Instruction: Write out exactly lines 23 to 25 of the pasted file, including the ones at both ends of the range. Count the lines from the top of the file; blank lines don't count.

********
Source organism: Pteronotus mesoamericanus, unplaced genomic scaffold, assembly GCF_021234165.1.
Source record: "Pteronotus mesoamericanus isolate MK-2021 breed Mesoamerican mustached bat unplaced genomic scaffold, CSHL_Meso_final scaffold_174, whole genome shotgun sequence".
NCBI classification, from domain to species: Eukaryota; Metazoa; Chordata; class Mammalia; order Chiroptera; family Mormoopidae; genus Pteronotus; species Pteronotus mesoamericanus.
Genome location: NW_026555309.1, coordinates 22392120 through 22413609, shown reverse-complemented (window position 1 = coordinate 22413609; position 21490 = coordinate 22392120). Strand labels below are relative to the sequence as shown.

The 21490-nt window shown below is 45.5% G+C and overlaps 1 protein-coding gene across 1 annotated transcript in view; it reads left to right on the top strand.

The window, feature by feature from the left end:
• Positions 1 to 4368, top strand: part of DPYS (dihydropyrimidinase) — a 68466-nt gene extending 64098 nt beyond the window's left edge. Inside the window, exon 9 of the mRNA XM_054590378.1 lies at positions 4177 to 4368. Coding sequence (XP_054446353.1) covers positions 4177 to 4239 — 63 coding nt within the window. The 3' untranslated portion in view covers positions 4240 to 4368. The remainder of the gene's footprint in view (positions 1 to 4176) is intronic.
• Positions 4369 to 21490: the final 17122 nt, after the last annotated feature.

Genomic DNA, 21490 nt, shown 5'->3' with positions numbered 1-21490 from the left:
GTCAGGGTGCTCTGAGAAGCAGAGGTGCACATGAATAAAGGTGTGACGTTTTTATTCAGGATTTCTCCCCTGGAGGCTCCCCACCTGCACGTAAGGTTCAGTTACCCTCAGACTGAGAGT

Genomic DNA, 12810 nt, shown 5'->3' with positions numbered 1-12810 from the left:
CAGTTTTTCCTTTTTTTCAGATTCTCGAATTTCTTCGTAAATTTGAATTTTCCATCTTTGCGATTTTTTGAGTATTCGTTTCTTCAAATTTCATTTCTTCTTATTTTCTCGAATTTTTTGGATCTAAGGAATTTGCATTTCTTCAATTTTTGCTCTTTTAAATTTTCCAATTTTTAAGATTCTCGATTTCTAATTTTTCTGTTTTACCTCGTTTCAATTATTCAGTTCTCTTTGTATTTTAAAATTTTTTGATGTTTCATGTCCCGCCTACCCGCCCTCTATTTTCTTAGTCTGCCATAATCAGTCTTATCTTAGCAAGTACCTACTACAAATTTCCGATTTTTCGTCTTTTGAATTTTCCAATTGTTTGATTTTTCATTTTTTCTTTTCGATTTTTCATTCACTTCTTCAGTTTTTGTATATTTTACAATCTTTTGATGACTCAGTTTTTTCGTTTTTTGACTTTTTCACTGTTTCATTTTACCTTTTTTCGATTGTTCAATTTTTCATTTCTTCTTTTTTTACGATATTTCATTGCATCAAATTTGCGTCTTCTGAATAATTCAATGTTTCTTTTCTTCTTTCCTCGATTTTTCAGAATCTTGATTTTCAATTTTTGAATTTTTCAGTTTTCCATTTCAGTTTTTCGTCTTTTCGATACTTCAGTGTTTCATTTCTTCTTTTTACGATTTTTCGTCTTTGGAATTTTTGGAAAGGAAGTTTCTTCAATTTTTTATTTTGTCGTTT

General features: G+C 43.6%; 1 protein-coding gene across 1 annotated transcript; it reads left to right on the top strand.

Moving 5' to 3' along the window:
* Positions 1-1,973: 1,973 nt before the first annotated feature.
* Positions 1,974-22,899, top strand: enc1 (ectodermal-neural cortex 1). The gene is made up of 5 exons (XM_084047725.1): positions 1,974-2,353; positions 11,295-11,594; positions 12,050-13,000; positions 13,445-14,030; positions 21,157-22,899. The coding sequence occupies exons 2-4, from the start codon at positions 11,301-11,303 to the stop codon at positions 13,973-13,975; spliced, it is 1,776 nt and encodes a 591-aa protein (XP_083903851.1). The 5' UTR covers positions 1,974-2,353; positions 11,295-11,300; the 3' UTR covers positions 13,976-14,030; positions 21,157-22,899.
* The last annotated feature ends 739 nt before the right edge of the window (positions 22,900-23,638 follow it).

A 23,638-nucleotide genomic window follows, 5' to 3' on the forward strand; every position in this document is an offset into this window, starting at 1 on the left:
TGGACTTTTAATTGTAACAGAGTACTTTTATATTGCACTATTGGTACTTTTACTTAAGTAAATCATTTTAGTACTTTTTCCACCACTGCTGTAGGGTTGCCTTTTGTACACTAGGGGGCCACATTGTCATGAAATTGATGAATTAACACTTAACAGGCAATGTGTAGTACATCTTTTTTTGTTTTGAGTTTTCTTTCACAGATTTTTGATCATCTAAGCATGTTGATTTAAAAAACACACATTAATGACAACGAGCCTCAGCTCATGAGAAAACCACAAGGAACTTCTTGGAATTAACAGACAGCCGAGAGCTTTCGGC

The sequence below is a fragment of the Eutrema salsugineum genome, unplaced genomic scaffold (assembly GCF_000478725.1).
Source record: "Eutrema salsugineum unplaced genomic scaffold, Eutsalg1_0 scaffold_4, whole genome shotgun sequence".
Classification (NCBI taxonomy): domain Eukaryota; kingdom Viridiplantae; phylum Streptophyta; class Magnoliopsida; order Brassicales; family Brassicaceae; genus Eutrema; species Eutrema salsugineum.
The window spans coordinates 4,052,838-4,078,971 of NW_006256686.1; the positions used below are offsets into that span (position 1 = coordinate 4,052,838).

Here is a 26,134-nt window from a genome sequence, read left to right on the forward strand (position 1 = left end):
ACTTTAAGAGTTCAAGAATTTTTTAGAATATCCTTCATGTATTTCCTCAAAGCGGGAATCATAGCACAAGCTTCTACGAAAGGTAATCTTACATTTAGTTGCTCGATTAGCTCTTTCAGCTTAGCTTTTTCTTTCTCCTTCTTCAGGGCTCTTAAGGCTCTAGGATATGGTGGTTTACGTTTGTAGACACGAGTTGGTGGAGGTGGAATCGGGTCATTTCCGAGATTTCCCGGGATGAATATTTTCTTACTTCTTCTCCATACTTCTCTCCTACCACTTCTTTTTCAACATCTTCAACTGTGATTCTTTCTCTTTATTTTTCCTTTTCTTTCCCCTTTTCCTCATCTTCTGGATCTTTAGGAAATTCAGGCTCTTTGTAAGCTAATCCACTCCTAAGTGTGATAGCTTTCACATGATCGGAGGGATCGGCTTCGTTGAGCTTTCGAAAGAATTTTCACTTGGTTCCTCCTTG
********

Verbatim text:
The window spans coordinates 4,052,838-4,078,971 of NW_006256686.1; the positions used below are offsets into that span (position 1 = coordinate 4,052,838).

Here is a 26,134-nt window from a genome sequence, read left to right on the forward strand (position 1 = left end):
ACTTTAAGAGTTCAAGAATTTTTTAGAATATCCTTCATGTATTTCCTCAAAGCGGGAATCATAGCACAAGCTTCTACGAAAGGTAATCTTACATTTAGTTGCTCGATTAGCTCTTTCAGCTTAGCTTTTTCTTTCTCCTTCTTCAGGGCTCTTAAGGCTCTAGGATATGGTGGTTTACGTTTGTAGACACGAGTTGGTGGAGGTGGAATCGGGTCATTTCCGAGATTTCCCGGGATGAATATTTTCTTACTTCTTCTCCATACTTCTCTCCTACCACTTCTTTTTCAACATCTTCAACTGTGATTCTTTCTCTTTATTTTTCCTTTTCTTTCCCCTTTTCCTCATCTTCTGGATCTTTAGGAAATTCAGGCTCTTTGTAAGCTAATCCACTCCTAAGTGTGATAGCTTTCACATGATCGGAGGGATCGGCTTCGTTGAGCTTTCGAAAGAATTTTCACTTGGTTCCTCCTTG